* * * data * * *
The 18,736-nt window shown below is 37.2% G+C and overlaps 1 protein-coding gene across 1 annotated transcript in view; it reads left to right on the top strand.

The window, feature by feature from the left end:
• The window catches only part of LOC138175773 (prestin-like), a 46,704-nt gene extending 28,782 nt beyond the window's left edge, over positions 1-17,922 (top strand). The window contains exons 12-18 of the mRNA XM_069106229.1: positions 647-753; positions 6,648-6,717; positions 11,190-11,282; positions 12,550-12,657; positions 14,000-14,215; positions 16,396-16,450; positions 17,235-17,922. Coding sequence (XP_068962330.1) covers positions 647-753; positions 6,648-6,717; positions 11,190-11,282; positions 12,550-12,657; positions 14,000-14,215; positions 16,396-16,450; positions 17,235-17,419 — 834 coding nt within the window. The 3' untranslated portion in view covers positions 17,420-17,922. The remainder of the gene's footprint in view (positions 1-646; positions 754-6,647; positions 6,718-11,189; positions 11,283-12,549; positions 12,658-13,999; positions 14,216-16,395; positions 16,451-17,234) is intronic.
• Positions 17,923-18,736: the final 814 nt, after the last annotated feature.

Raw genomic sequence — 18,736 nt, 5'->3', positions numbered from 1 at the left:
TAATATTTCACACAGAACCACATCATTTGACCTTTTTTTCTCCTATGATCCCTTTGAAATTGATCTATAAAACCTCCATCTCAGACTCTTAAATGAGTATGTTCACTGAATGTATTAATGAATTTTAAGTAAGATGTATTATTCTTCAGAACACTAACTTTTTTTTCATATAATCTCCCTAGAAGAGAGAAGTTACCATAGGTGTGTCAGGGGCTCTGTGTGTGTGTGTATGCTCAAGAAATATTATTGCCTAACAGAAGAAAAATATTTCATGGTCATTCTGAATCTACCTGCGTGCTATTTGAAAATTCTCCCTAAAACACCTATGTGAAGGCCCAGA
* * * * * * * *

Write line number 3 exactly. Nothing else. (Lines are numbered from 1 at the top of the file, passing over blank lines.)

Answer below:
• The window catches only part of LOC138175773 (prestin-like), a 46,704-nt gene extending 28,782 nt beyond the window's left edge, over positions 1-17,922 (top strand). The window contains exons 12-18 of the mRNA XM_069106229.1: positions 647-753; positions 6,648-6,717; positions 11,190-11,282; positions 12,550-12,657; positions 14,000-14,215; positions 16,396-16,450; positions 17,235-17,922. Coding sequence (XP_068962330.1) covers positions 647-753; positions 6,648-6,717; positions 11,190-11,282; positions 12,550-12,657; positions 14,000-14,215; positions 16,396-16,450; positions 17,235-17,419 — 834 coding nt within the window. The 3' untranslated portion in view covers positions 17,420-17,922. The remainder of the gene's footprint in view (positions 1-646; positions 754-6,647; positions 6,718-11,189; positions 11,283-12,549; positions 12,658-13,999; positions 14,216-16,395; positions 16,451-17,234) is intronic.